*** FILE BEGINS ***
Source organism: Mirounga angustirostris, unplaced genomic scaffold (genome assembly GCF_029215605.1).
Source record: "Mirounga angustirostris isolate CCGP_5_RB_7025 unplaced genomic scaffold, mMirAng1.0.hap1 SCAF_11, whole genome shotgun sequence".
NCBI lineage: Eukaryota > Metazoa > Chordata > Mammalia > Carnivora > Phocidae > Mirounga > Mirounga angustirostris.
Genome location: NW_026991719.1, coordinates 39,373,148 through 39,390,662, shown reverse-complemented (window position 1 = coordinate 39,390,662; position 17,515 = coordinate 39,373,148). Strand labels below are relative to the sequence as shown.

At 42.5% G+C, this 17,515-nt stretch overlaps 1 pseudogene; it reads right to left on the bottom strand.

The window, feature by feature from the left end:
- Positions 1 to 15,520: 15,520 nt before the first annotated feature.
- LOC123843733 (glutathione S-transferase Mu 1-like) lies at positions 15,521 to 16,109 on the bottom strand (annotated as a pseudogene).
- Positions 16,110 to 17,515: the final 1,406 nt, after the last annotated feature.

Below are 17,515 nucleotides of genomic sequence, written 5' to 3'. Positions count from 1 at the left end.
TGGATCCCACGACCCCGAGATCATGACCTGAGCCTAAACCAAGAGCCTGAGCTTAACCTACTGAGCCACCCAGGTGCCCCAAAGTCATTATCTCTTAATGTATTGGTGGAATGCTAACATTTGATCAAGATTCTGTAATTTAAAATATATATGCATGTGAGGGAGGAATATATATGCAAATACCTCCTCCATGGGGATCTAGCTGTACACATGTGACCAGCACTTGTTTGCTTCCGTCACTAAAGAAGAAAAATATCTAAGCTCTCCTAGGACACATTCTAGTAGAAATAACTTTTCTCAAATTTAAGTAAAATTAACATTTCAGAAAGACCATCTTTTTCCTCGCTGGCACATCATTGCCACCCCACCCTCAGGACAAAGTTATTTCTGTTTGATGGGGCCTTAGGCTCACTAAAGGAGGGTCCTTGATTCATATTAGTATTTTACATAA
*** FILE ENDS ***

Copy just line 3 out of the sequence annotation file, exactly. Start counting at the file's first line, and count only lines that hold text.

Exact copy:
NCBI lineage: Eukaryota > Metazoa > Chordata > Mammalia > Carnivora > Phocidae > Mirounga > Mirounga angustirostris.